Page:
Pendarvis: Before we get to the story of Mike Dream and TDK, the film starts off by analyzing the cat and mouse relationship between graffiti artists, or “writers” as they call themselves, and City abatement workers. Without graffiti removal efforts of the City, the young taggers wouldn’t have a fresh canvas to test their skills in hopes of growing to the status of a top artist with a name that rings bells in certain circles, like King Fresh, Vogue or Dream – all of whom are referenced in the film.

M.O.I. JR: How has the community that knew Dream responded?

Pendarvis: It’s been cool to see. I’ve met Asian folks from Alameda who knew Dream back in the day, and they’ve thanked me for making the film about their old friend. I’ve also shown it to my older homie, Black dude from Richmond, and he was brought back to his days as a kid – when he got his shirts airbrushed by Dream at Hilltop.

I showed it to my teacher who didn’t know him at all, and she was fascinated – ended up writing an article about it in National Geographic. And most importantly, TDK has given me good feedback. There are a couple of notes I left out and things I glazed over, but you can only fit so much in a 20-minute film.

M.O.I. JR: How has his graf family TDK responded?

Pendarvis Harshaw

Pendarvis Harshaw

Pendarvis: Again, TDK has shown nothing but love. John, Dream’s brother, has been the coolest. Akil, Dream’s son – I’ve been to one of his football games. I stay in contact with a couple members of the crew now – shout out to Spie, Amend and the crew over at Five & Dime Tattoo parlor.

M.O.I. JR: How does it feel to be accepted into the Oakland International Film Fest?

Pendarvis: It feels good. It’s my first screening at a film festival. I’ve held a couple smaller community screenings, but this will be the biggest audience. I’m hoping that they’ll enjoy my thesis project as much as my professor did; at least this time I’m not nervous – I don’t have a degree on the line, just praise from the film fest folks. Being accepted is praise in itself.

“TDK: The Dream Kontinues” will screen in the Oakland International Film Fest on opening night, Thursday, April 2, ’15, at the Grand Lake Theater in Oakland between 7:30 and 9:30 p.m. It will also run earlier that day, at 12-2 p.m. at the Bal Theater in San Leandro. Check oiff.org for more information.

The People’s Minister of Information JR Valrey is associate editor of the Bay View, author of “Block Reportin’” and “Unfinished Business: Block Reportin’ 2” and filmmaker of “Operation Small Axe” and “Block Reportin’ 101,” available, along with many more interviews, at www.blockreportradio.com. He can be reached atblockreportradio@gmail.com.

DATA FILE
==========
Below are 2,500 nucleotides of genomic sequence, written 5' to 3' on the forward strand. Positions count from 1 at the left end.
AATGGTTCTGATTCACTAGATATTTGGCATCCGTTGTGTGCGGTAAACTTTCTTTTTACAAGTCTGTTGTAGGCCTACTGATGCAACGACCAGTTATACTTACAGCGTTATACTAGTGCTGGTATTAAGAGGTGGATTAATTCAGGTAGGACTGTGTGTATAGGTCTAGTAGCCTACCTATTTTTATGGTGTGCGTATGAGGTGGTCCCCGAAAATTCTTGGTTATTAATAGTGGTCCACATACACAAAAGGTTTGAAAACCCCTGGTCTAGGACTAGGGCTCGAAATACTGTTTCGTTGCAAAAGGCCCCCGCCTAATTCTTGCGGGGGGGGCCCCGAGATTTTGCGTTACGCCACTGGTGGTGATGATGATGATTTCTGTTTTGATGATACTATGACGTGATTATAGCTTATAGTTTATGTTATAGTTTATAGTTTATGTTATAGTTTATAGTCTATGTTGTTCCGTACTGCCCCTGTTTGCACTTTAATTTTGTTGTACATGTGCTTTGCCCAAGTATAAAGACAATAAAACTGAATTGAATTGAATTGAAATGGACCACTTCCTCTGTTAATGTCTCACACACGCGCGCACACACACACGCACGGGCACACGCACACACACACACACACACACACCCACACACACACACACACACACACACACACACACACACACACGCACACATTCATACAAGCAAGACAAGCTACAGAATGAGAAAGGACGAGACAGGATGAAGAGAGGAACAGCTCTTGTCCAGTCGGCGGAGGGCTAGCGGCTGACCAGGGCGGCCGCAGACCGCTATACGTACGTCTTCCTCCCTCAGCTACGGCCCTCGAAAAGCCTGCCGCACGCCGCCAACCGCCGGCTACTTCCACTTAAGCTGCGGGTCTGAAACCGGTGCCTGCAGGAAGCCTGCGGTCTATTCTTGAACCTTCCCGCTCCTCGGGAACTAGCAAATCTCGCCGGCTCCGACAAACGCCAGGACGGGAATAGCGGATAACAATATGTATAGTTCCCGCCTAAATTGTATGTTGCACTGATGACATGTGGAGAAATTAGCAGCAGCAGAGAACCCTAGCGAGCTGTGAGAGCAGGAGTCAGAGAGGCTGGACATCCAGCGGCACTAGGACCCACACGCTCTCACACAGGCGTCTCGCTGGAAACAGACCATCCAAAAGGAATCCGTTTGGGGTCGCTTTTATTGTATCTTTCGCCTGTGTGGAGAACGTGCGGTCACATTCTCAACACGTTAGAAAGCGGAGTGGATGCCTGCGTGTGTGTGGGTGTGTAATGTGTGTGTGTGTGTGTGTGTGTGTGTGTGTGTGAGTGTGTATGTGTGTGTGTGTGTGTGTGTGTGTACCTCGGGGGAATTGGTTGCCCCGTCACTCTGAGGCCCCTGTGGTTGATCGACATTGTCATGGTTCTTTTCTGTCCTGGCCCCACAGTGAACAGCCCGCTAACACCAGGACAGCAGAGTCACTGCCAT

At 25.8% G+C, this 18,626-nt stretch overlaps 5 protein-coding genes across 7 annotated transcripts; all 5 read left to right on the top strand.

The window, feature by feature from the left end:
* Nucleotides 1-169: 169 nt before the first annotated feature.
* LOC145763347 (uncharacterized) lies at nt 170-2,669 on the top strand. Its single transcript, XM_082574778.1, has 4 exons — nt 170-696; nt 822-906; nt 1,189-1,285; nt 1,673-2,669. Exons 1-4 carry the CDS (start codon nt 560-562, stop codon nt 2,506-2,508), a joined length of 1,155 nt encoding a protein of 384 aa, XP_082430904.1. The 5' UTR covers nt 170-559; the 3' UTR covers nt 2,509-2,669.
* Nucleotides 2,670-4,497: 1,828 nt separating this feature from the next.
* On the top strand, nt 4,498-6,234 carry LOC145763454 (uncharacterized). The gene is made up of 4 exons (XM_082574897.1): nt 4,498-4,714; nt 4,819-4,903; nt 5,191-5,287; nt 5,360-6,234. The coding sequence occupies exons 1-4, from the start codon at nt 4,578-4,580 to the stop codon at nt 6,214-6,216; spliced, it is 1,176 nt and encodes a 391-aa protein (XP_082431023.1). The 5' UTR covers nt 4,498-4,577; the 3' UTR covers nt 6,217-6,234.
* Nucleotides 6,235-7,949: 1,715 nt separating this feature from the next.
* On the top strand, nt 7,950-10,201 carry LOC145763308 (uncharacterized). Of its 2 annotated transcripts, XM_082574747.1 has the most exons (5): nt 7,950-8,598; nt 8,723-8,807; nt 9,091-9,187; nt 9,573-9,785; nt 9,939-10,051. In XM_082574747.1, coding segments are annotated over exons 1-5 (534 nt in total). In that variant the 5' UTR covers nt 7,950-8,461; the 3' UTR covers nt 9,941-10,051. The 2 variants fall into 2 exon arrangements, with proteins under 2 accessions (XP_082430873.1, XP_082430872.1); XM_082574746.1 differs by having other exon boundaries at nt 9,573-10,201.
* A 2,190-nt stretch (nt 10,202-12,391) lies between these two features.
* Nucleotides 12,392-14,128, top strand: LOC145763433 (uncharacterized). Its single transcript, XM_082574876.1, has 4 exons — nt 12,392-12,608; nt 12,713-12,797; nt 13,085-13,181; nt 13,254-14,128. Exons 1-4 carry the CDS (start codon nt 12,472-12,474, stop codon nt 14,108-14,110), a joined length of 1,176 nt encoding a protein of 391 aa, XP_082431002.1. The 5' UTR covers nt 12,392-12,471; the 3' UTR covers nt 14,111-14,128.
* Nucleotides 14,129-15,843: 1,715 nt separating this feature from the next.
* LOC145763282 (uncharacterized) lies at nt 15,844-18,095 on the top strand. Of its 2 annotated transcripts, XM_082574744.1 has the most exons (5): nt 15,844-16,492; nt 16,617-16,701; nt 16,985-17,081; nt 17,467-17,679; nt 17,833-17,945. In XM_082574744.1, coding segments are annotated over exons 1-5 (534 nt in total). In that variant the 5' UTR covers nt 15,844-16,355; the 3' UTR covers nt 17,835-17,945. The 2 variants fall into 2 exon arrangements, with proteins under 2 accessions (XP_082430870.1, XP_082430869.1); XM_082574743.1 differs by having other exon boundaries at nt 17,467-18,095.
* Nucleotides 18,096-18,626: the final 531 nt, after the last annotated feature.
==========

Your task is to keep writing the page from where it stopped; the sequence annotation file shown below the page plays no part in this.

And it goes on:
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Written by Tyler Kingkade    Wednesday, 25 March 2015 21:18    PDF Print E-mail
Viciously beaten University of Virginia honor student Martese Johnson did not have a fake ID, attorney says

The bloody arrest of University of Virginia student Martese Johnson all started when an employee for a local bar approached him on a sidewalk, Johnson’s attorney, Daniel Watkins, said in a press conference Thursday, March 19.

University of Virginia honor student Martese Johnson was viciously beaten by white police March 18. At the highly ranked school, average SAT scores regularly exceed 1300, and there are typically fewer than 1,500 African American students among the 21,000-member student body. Black students report feeling ostracized.

University of Virginia honor student Martese Johnson was viciously beaten by white police March 18. At the highly ranked school, average SAT scores regularly exceed 1300, and there are typically fewer than 1,500 African American students among the 21,000-member student body. Black students report feeling ostracized.

Watkins said his client was never in possession of a fake ID and was simply standing on the sidewalk when the bar employee walked up to him. The student’s subsequent arrest, which UVA officials havedescribed as “brutal” and “highly unusual,”prompted Virginia Gov. Terry McAuliffe to order a state investigationWednesday into the behavior of the Virginia Alcoholic Beverage Control agents who took Johnson into custody.

Johnson was standing near the Trinity Irish Pub around 12:30 a.m. Wednesday, Watkins said, when “an employee of the establishment approached him and asked for his license.”

The employee quizzed Johnson about his zip code, and Johnson provided his mother’s current zip code, Watkins said. The number is different from the one listed on his current Illinois license. Watkins said that at that point, Virginia ABC agents questioned Johnson about being in possession of false identification.

Johnson is originally from Chicago, where his mother still lives. He was never in possession of a fake ID, Watkins said.